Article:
Black Boy is a memoir of racism, racial identity, and the difficulty of surviving as a young African-American man in the South. As a boy, Richard sees that some people have lighter skin, and other people darker skin. But he only understands what these distinctions mean, culturally and politically, after observing the bigotry of whites and the fear with which many black families live. Thus, Black Boy shows in brutal detail the consequences of Southern…(read full theme analysis)
One of the defining features of Black Boy is its constantly shifting setting. Richard Wright’s young life is one of movement—from one place to another, especially in his younger years—and dislocation, both physical and psychological. Wright is born in Mississippi, and Jackson, the capital of the state, serves as his home base for much of his young life. But after his father leaves the family for another woman, and especially after his mother’s stroke and…(read full theme analysis)
Christianity is the dominant moral and religious system of the American South at the time of Wright’s memoir. Many African Americans in Mississippi seem to place their entire faith, and hope for salvation, in the Christian church. But Wright is not able to believe in God, and his struggles against religious authority contribute to his desire to leave the South.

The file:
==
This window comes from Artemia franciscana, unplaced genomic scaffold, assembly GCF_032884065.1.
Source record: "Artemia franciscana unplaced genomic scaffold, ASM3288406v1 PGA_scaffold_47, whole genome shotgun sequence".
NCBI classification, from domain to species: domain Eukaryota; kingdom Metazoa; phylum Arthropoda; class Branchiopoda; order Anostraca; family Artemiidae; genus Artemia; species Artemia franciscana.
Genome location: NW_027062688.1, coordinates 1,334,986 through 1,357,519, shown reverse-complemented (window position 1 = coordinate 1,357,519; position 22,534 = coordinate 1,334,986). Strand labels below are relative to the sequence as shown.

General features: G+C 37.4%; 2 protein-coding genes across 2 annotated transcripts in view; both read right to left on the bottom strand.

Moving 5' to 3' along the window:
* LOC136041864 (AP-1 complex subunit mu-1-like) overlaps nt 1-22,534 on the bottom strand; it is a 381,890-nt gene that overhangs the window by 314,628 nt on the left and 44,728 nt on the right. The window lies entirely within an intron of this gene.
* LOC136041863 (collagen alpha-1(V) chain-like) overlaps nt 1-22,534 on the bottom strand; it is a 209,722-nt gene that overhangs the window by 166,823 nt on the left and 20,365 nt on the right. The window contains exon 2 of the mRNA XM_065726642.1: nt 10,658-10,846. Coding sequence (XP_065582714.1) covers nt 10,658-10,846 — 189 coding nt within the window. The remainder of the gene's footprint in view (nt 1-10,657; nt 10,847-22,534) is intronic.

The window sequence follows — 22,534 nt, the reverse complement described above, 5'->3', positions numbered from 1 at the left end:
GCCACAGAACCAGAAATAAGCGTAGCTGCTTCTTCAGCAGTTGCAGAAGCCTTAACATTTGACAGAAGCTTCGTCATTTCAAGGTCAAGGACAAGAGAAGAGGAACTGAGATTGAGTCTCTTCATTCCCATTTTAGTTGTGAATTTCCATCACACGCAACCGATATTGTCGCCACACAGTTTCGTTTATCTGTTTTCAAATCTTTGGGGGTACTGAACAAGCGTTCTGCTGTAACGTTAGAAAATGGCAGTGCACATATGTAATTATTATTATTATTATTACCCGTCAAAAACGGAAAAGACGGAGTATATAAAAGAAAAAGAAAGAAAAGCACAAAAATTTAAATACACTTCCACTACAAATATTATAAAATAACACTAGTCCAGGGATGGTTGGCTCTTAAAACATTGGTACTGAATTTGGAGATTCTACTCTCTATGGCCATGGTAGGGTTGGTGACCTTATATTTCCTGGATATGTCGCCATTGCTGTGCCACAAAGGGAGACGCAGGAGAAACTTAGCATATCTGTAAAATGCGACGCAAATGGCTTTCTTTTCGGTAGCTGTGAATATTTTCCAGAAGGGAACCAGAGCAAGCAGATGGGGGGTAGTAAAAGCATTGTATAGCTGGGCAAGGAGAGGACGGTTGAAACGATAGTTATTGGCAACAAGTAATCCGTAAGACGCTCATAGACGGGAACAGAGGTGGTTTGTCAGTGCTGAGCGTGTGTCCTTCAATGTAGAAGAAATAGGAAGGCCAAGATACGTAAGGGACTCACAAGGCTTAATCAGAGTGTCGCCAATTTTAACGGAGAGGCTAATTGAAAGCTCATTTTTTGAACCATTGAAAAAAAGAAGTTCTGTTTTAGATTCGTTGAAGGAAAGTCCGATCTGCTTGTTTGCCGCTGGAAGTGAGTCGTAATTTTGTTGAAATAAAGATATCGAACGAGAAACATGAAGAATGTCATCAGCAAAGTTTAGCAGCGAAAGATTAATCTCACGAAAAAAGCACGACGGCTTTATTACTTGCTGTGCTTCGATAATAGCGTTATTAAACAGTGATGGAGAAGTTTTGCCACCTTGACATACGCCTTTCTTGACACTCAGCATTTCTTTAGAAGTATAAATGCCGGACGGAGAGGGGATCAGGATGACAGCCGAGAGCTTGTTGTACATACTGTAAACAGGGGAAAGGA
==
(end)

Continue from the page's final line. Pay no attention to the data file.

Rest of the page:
Wright’s mother is not especially religious (except for a brief period, during remission from her…(read full theme analysis)
Black Boy is also a memoir of one man’s personal education—his love affair with reading and writing, and the way in which these intellectual acts open him up to the wider world.
Wright understands, from a young age, that he feels most satisfied when he is reading the great ideas of the world, and when he is writing his own stories. Wright pens a few stories as a child, one of which is serialized in…(read full theme analysis)
Black Boy details the efforts of one man to chart his own path—to realize his potential in a world that often seems impossible to navigate. In this way, it is a memoir of one individual, Richard Wright, as he develops within, and pushes against, the constraints and rules of Southern society. In particular, Wright struggles against white oppression, against black expectations for “normal” behavior, and against feelings of his own rootlessness.
Wright’s difficulties with…(read full theme analysis)